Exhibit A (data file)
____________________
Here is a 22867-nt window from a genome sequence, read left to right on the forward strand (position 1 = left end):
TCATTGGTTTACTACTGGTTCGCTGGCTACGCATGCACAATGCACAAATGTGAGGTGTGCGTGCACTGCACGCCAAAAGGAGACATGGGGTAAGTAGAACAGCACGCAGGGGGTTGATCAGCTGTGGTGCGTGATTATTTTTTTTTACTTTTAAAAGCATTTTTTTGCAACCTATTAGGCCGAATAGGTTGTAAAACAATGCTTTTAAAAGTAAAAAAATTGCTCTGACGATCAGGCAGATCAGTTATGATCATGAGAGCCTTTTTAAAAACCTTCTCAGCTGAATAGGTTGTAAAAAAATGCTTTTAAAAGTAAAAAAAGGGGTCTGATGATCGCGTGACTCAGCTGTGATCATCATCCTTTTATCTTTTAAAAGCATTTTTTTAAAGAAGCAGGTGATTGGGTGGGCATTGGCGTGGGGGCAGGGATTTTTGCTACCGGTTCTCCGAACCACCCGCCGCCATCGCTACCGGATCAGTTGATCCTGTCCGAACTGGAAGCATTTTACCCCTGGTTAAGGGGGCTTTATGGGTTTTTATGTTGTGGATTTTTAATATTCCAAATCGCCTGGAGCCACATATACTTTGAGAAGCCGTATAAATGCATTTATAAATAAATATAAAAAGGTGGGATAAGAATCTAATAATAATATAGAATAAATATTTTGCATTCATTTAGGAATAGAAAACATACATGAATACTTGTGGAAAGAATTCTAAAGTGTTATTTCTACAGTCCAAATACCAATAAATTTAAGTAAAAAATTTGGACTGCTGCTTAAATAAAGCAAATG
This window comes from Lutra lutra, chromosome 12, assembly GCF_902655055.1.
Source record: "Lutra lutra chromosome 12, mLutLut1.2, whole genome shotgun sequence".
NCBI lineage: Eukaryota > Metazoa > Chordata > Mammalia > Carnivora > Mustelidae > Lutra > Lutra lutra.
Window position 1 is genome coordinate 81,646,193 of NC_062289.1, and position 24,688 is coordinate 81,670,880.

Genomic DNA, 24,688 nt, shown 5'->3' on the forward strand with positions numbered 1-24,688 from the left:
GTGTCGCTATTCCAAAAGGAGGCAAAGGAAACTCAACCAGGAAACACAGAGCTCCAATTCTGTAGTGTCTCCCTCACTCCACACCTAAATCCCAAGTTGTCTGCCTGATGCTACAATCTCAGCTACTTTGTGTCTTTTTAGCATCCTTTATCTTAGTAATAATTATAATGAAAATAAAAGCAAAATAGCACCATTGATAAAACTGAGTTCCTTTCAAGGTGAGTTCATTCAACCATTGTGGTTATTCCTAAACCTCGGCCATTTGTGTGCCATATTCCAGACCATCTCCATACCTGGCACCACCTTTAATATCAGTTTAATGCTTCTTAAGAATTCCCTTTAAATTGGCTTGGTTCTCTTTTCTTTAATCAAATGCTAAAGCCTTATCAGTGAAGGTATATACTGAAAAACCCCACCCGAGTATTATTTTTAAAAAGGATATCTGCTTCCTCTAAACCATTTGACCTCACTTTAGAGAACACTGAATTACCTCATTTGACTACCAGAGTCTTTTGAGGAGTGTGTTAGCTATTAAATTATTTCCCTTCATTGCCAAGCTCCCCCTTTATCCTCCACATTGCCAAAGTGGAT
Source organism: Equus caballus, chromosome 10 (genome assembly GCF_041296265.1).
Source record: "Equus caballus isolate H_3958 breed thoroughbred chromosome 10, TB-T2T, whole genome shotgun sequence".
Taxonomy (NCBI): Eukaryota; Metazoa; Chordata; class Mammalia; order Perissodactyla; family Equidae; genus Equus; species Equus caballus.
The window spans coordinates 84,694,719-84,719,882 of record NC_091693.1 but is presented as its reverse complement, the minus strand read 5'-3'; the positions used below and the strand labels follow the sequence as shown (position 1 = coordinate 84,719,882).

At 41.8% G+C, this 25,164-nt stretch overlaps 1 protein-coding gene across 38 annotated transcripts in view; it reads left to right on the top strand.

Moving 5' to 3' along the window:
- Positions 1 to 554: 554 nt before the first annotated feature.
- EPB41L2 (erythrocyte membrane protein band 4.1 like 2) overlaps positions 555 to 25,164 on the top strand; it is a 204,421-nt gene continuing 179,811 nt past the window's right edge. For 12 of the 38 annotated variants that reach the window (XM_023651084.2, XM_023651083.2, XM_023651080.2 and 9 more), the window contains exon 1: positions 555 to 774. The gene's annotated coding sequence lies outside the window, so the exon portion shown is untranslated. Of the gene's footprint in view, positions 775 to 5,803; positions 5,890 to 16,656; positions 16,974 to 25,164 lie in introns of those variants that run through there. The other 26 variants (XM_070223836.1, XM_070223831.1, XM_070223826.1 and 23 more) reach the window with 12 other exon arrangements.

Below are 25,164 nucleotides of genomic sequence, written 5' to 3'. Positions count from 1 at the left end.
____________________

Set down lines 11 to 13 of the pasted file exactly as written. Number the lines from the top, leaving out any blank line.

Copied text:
Taxonomy (NCBI): Eukaryota; Metazoa; Chordata; class Mammalia; order Perissodactyla; family Equidae; genus Equus; species Equus caballus.
The window spans coordinates 84,694,719-84,719,882 of record NC_091693.1 but is presented as its reverse complement, the minus strand read 5'-3'; the positions used below and the strand labels follow the sequence as shown (position 1 = coordinate 84,719,882).

At 41.8% G+C, this 25,164-nt stretch overlaps 1 protein-coding gene across 38 annotated transcripts in view; it reads left to right on the top strand.